NIBRS is an incident-based reporting system which means data are collected on each single crime occurrence. NIBRS collects data on each single incident and arrest within 22 offense categories made up of 46 specific crimes called Group A offenses. For each of the offenses coming to the attention of law enforcement, various facts about the crime are collected. In addition to the Group A offenses, there are *10 Group B offense categories for which only arrest data are reported. (From the FBI Uniform Crime Reporting Handbook, NIBRS Edition, 1992)

In addition to expanding offenses from 8 offense categories and 16 offenses in summary-based UCR to 22 offense categories and 46 offenses in NIBRS, other data is collected in NIBRS which is unavailable in summary UCR. The additional data includes weapons or force used; injuries received; relationships between victims and offenders; crime locations; victim, offender and arrestee age, sex and race; victim and arrestee residency and ethnicity; victim type (such as individual, business, government, religious and financial institutions); use of alcohol, drugs and/or computers by offenders; and the circumstances of aggravated assaults and homicides. Specialized crime data can be generated from this data, such as on crimes against the elderly, crimes against women and domestic violence. Also, state and local agencies can add other data to address issues of importance to them for analysis.

NIBRS measurably strengthens the information arsenal of law enforcement in apprehending criminals and reducing crime. The common link of NIBRS provides a data backbone for data sharing in cross-jurisdictional crime fighting efforts.

*As of January 2011, the FBI no longer collects data on Runaways which was classified as a Group B Offense.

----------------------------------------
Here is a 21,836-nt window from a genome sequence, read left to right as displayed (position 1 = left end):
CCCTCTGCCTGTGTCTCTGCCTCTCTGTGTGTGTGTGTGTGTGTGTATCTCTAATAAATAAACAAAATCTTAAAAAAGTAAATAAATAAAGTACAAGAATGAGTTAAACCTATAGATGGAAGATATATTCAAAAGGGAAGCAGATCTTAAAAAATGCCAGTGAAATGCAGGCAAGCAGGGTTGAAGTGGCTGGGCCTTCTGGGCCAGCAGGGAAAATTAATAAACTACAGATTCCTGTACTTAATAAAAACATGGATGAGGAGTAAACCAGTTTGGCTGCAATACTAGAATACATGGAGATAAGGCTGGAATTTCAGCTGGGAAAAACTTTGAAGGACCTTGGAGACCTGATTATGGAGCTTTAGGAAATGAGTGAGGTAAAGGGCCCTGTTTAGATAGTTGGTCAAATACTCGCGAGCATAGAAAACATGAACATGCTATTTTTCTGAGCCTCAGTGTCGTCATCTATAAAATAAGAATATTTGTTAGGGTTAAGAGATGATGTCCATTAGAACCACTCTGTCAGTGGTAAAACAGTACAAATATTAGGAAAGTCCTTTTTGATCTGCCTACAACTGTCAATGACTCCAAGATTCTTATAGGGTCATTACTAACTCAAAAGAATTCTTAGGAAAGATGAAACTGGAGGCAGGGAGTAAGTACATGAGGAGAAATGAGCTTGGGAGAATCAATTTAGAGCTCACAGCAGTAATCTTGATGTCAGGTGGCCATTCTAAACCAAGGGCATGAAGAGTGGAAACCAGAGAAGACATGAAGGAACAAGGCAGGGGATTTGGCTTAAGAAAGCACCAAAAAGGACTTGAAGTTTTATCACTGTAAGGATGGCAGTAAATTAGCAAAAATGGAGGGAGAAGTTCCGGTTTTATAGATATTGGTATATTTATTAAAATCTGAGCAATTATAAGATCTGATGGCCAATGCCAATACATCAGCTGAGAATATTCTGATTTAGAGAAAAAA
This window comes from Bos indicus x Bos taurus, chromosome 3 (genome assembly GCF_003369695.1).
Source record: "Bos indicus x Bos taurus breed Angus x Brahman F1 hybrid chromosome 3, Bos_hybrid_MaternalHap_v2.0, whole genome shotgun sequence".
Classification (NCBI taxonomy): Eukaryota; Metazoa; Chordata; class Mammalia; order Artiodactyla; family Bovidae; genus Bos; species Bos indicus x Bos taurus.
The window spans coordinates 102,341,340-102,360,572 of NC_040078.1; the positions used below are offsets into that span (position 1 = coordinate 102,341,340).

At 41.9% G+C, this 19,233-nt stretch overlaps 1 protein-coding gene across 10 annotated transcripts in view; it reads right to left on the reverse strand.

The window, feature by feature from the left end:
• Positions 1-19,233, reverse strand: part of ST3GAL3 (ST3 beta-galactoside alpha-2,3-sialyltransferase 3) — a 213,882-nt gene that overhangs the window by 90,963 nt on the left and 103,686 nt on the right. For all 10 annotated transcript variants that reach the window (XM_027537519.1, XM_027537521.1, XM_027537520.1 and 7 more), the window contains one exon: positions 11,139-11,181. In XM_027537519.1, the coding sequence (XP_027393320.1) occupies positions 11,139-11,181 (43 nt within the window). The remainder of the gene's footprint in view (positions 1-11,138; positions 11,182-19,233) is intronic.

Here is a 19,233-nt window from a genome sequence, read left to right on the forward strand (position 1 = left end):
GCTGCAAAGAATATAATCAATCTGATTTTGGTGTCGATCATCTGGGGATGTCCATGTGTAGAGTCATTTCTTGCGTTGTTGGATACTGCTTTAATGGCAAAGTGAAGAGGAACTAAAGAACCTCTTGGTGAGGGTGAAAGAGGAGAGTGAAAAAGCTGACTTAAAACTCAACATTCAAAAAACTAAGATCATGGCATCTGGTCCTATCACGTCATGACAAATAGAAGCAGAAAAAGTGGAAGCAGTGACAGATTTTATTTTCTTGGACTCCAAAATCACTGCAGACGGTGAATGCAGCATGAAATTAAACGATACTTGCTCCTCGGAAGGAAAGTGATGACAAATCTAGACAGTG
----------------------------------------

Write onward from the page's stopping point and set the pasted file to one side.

Since data collected by NIBRS are considerably more comprehensive than those of the traditional summary UCR system, agencies wishing to participate should have computerized data systems capable of processing NIBRS information. NIBRS was designed to be a byproduct of an existing automated law enforcement records system.

An indispensable tool in the war against crime is the ability to identify with precision when and where crime takes place, what form it takes, and the characteristics of its victims and perpetrators. NIBRS provides law enforcement with that tool because it is capable of producing more detailed, accurate, and meaningful data than produced by the traditional summary UCR Program.

Many individual law enforcement agencies have very sophisticated records systems capable of producing the full range of statistics on their own activities. NIBRS allows common denominator links among agencies. It will provide law enforcement agencies with extensive, specific crime information concerning similar jurisdictions, allowing the identification of common crime problems or trends. Agencies can then work together to develop possible solutions or proactive strategies for addressing the issues. (From the FBI Uniform Crime Reporting Handbook, NIBRS Edition, 1992)

New NIBRS video from the FBI:    NIBRS 101.